is the conscious practice of investing in innovation as a method for driving economic prosperity. Innovation is the science of change and economics is the science of incentives.
Money is fictitious:
Money does not represent gold or silver, it represents your productivity. The value is held in the productivity, not coins or bank notes. Debt represents future productivity and savings represents past productivity. It’s very simple.
So if the word “money” and the word “productivity” mean the same thing, they should be interchangeable. Right?
As a test, try the following:
Every time you hear someone use the word “money”, simply insert the word “productivity”. Try it with the kids, your boss, the news broadcast, or your favorite politicians. If their statement still makes sense, then it is likely a logical statement. If the statement is confused, reversed, or makes no sense whatsoever, then this is where we need Innovation Economics.
- “Mom, can I have some [productivity] to buy an ice cream cone?”
- “We don’t have enough [productivity] to invest in R&D”
- “There isn’t enough [productivity] in the budget so we must cut education programs”.
- “It concerns me that Facebook has yet to find a [productivity] model that seems likely to secure its future.”
- “Icelandic [productivity] collapse is heard around the world”
- “Global Warming costs too much [productivity] to solve”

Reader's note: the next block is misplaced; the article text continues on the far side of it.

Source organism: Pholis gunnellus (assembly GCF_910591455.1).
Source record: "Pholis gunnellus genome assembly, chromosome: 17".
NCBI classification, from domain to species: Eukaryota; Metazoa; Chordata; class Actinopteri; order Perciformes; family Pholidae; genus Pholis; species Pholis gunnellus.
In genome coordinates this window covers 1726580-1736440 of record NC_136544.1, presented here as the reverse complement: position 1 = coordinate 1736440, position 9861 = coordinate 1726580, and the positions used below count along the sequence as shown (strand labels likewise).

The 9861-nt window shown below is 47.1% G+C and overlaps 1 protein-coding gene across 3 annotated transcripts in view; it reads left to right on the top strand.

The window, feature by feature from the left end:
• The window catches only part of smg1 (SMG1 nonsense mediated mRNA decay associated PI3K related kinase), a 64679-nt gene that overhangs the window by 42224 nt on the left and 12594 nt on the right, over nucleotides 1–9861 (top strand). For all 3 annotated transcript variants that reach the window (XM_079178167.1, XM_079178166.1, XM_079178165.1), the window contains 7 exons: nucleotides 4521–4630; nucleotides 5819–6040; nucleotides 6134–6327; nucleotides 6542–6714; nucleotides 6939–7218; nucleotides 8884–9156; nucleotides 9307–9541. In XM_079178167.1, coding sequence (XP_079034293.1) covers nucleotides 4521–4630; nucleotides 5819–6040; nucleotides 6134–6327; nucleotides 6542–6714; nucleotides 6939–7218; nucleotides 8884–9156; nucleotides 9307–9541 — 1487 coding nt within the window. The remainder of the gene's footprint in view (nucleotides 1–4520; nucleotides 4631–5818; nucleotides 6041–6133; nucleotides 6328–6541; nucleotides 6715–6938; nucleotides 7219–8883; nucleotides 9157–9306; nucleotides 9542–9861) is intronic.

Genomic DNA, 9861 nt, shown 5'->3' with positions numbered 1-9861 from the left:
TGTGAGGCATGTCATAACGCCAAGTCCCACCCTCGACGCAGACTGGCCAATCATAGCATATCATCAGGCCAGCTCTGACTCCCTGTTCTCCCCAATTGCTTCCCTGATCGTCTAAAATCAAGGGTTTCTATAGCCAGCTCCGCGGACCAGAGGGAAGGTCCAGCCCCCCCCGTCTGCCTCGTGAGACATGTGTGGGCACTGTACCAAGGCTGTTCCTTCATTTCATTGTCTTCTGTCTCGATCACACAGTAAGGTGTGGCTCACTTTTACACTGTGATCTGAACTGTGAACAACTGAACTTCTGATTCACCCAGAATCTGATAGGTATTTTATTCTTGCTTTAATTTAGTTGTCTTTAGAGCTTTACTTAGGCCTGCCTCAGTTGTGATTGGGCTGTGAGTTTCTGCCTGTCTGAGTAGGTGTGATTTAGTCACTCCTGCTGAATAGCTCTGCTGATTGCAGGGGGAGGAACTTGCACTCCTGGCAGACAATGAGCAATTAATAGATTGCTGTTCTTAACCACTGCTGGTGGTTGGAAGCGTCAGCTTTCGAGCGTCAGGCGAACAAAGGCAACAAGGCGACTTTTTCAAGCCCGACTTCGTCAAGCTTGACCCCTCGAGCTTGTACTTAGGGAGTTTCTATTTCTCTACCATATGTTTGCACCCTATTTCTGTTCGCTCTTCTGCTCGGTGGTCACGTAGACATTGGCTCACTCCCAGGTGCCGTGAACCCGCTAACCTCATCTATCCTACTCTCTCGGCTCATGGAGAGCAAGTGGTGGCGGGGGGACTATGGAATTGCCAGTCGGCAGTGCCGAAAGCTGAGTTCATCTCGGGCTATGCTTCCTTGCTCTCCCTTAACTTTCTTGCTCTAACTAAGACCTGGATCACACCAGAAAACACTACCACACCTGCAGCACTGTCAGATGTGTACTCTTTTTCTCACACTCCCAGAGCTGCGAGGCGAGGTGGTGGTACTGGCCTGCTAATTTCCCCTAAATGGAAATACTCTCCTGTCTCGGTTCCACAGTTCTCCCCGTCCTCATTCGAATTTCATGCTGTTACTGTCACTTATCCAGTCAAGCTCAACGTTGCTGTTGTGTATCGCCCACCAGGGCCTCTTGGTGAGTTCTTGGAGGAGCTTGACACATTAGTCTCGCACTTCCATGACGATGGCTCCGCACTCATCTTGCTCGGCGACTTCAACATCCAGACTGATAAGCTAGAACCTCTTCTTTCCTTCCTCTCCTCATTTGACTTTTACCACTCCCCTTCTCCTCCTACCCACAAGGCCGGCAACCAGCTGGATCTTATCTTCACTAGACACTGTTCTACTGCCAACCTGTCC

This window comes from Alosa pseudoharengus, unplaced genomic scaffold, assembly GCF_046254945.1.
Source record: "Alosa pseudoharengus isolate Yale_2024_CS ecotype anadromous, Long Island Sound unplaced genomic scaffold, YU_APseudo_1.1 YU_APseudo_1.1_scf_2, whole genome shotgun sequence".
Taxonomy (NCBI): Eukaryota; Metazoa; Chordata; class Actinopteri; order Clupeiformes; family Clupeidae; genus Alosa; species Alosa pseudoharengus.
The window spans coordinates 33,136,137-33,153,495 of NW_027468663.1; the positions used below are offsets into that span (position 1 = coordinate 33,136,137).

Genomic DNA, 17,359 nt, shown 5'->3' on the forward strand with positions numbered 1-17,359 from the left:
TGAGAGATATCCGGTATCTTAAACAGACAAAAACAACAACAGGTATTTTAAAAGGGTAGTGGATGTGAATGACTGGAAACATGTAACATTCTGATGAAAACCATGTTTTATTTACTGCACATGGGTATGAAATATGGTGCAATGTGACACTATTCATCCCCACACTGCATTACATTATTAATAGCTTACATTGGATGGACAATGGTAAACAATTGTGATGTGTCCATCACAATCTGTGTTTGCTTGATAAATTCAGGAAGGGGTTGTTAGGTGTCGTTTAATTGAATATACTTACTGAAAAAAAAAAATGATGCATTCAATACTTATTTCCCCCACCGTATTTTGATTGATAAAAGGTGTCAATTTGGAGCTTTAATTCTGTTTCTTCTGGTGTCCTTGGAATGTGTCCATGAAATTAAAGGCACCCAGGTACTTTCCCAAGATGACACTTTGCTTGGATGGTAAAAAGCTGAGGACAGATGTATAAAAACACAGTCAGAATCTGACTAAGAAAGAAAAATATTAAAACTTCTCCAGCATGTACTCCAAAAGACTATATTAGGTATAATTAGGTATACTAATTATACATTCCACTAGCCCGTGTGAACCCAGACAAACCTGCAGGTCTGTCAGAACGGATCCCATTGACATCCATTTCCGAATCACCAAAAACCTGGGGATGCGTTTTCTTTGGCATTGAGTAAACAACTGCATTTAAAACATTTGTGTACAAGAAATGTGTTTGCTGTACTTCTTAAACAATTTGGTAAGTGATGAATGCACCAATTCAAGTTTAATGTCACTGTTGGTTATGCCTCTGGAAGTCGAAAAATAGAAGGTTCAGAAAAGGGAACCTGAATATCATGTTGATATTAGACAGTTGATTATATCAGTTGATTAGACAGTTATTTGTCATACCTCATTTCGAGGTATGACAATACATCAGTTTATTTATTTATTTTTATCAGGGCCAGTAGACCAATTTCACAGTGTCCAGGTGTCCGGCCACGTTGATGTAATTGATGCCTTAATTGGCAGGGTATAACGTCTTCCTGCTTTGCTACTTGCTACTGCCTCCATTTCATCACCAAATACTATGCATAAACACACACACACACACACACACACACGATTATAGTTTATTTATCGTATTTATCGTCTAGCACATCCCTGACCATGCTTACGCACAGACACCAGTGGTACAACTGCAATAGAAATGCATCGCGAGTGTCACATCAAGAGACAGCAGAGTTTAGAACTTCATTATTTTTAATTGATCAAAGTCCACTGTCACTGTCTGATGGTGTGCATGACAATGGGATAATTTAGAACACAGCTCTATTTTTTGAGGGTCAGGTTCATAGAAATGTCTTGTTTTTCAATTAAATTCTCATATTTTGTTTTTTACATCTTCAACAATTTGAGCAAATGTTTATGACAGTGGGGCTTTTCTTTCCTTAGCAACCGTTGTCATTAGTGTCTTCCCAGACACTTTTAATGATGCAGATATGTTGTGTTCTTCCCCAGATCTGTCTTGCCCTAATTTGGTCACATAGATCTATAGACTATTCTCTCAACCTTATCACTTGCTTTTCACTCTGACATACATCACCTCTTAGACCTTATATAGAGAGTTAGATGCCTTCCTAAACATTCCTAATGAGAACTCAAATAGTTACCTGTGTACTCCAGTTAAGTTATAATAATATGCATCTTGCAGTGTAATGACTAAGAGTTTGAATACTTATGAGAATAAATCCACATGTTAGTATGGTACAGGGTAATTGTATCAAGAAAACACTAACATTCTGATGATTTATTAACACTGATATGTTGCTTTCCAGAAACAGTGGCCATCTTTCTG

- “Wall Street Executives earned excessive [productivity] in 2008”
- “State of Washington opens more liquor stores to raise much needed [productivity]
- “Lawmakers from both political parties have criticized banks for failing to use the taxpayer [productivity] for lending to help stabilize the hard-hit U.S. economy”.
It’s really fun to play this game when you start getting bored with the endless dribble of spin. You can even go backwards; hear “productivity” and insert “money”. Pour yourself a glass of wine, sit back to the nightly news and you may start noticing some interesting trends.
Discussions related to engineers, infrastructure, airplanes, teachers, doctors, police and firefighters, etc., tend to get The Reversal. Discussions related to innovation industries such as social media, environment, and social causes tend to get The Confusion. Discussions related to gambling, marketing and advertising, money shuffling, law suits, Wall Street, and various forms of speculation, are simply The Ridiculous.
It will make you wonder why we would need a Web 3.0 Semantic Web. We really need a Web 3.0 de-Semantic Web.